insurance. OPM anticipates that approximately 300,000 Federal employees
will participate in this program.

LONG-TERM CARE ASSISTANCE NOW.  The Administration?s long-term care
initiative, unveiled by President Clinton and Vice President Gore, First
Lady Hillary Rodham Clinton and Tipper Gore, includes:

? Supporting people with long-term care needs and their families through a
$3,000 tax credit.  This initiative acknowledges and supports millions of
Americans with long-term care needs or the family members who care for and
house their ill or disabled relatives through a phased in $3,000 tax
credit. This new tax credit supports the diverse needs of families by
compensating a wide range of formal or informal long-term care for people
of all ages with three or more limitations in activities of daily living
(ADLs) or a comparable cognitive impairment.  It would provide needed
financial support to about 2 million Americans, including 1.2 million older
Americans, over 500,000 non-elderly adults, and approximately 250,000
children per year. This credit would be phased in beginning with $1,000 in
2001 and rising in $500 increments, so eligible people would receive $3,000
in 2005 and thereafter. The credit would be phased out beginning at
$110,000 for couples and $75,000 for unmarried taxpayers.  It costs about
$8.8 billion over five years and $26.6 billion over 10 years.

? Reauthorizing and strengthening the Older Americans Act (OAA) to assist
family caregivers of seniors.  For more than 35 years, the OAA has helped
millions of seniors lead more independent lives by enabling communities to
offer them vital, everyday basics like transportation and meals-on-wheels.
Today, President Clinton will urge the Congress to reauthorize the OAA and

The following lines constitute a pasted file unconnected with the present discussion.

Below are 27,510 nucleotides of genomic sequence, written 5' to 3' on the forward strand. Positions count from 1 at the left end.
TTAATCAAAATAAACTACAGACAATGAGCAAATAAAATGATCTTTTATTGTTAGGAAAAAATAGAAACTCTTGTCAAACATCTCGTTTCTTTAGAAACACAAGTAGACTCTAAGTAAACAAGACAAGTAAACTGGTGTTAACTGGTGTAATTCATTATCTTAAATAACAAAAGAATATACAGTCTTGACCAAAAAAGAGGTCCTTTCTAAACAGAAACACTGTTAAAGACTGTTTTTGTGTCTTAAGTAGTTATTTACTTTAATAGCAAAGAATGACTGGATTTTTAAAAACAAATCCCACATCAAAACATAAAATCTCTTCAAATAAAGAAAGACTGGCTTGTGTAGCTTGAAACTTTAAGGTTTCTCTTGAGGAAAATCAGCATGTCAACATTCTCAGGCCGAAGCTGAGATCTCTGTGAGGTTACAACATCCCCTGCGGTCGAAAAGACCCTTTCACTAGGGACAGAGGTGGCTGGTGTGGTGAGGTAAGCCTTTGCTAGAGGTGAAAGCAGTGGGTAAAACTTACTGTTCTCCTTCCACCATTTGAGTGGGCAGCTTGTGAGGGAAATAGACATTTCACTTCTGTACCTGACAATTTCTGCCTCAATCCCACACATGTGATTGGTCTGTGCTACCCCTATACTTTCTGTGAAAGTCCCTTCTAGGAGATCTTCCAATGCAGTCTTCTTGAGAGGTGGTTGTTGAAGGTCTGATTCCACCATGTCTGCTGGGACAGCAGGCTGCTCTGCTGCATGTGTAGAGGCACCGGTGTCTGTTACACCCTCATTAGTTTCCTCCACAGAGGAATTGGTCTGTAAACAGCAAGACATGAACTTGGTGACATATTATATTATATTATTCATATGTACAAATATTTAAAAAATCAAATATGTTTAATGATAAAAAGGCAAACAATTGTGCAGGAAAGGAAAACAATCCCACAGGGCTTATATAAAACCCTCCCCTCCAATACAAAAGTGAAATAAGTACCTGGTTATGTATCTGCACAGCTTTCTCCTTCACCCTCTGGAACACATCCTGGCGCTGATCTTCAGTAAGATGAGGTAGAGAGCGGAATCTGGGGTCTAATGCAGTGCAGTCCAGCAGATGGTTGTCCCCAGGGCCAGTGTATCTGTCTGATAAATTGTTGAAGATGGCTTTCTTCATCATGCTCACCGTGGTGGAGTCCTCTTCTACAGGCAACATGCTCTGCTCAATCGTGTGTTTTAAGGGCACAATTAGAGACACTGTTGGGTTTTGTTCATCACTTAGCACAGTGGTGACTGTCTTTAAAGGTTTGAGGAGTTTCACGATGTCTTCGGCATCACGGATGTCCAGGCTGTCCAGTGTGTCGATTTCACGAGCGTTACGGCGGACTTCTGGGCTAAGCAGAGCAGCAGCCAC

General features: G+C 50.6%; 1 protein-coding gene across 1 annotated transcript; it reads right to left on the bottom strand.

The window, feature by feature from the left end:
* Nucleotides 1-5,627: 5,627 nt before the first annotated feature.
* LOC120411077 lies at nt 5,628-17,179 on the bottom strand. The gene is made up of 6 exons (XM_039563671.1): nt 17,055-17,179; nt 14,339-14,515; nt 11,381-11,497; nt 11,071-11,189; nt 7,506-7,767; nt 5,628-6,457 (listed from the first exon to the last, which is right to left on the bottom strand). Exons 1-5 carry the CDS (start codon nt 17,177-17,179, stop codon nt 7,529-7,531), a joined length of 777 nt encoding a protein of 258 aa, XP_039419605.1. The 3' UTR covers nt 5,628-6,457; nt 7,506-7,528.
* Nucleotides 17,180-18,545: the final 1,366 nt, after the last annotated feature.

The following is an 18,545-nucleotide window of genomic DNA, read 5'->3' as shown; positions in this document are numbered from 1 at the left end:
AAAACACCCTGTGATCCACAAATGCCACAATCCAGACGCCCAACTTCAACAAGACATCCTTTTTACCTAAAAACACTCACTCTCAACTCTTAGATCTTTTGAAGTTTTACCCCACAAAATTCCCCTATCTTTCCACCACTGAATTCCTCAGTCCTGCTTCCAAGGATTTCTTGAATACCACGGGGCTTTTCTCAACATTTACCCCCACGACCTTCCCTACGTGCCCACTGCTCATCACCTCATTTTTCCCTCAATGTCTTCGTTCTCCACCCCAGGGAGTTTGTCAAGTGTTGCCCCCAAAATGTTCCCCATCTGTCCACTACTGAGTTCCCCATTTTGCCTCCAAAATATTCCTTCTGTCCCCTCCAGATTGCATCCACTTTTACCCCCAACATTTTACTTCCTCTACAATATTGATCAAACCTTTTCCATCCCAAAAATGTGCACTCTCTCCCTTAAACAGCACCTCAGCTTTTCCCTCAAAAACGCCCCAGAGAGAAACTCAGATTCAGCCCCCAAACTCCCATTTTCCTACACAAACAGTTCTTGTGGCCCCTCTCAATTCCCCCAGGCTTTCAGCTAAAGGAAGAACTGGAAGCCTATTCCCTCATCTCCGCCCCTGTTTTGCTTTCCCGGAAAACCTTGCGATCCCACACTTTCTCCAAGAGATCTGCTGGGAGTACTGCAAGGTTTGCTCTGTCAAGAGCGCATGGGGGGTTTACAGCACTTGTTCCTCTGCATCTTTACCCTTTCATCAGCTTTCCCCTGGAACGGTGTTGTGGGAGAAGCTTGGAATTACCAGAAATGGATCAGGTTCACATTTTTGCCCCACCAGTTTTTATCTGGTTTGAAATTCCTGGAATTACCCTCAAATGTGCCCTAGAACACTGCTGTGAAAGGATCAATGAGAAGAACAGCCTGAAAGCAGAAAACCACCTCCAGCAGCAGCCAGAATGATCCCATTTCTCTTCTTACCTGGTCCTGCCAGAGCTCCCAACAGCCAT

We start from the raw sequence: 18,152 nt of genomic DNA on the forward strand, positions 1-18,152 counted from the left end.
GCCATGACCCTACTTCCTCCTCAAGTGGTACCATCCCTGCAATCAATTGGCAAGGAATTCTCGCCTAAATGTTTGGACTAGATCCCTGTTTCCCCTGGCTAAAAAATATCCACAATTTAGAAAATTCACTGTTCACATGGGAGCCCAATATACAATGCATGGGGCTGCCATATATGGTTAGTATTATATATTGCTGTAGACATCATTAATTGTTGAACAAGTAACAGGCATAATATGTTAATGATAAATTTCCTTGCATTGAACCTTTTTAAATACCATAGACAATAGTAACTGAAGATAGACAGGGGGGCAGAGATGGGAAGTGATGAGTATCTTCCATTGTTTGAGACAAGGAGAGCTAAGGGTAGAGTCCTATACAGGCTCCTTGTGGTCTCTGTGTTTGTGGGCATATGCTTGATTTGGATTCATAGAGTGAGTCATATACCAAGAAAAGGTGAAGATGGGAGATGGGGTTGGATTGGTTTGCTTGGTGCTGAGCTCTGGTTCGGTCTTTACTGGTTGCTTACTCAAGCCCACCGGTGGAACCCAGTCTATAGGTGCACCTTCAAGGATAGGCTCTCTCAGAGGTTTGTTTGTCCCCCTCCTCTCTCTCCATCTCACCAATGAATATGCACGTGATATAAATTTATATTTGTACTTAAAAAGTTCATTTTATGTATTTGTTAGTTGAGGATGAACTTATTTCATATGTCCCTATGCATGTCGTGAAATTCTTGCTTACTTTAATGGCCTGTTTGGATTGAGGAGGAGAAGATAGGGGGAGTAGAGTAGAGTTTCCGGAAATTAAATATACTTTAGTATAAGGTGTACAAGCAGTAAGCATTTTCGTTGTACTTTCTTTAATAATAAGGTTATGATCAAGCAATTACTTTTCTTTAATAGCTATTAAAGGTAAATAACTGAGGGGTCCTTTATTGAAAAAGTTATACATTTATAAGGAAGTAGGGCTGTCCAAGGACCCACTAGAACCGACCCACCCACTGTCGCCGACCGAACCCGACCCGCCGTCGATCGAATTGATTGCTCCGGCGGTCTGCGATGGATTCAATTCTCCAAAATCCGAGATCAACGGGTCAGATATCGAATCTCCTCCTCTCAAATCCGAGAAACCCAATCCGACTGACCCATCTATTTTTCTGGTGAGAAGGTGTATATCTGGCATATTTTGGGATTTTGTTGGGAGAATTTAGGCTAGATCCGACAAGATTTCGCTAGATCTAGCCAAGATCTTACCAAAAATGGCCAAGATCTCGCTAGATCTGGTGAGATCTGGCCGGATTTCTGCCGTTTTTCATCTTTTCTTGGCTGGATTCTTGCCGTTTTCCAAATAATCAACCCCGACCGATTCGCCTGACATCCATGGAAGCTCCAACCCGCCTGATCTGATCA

strengthen it by funding our Family Caregivers Program. This nationwide
program would support families who care for elderly relatives with chronic
illnesses or disabilities by enabling states to utilize a visible, reliable
network to provide quality respite care and other support services.  This
program, which costs more than $1.25 billion over 10 years, would assist
approximately 250,000 families nationwide. Recent studies have found that
services like respite care can relieve caregiver stress and delay nursing
home entry, and that support for families of Alzheimer?s patients can delay
institutionalization for up to a year.

? Passing a new, voluntary Medicare prescription drug benefit.  Older
Americans who lack prescription drug coverage have been found to become
institutionalized at twice the rate of those seniors with prescription drug
coverage.  In addition, this population requires and utilizes a much
greater proportion of medications to manage and treat chronic conditions.
For this reason, a meaningful, affordable, voluntary Medicare prescription
drug benefit is a critical component of an effective long-term care

CLINTON-GORE ADMINISTRATION.  Today?s announcement builds on President
Clinton?s recent action to improve nursing home quality nationwide.  The
initiative: (1) invests $1 billion over 5 years in a new grant program to
increase staffing levels nationwide and improve quality of nursing home
care; (2) imposes immediate penalties on nursing facilities placing
residents at risk and reinvests these funds in the new grant program; (3)
directs the Health Care Financing Administration to establish national
minimum staffing requirements and complete recommendations for appropriate
reimbursement within two years; (4) helps families make informed decisions
by providing accurate information on staffing levels; and (5) launches a
new campaign to identify and prevent unintended weight loss and dehydration
among nursing home residents.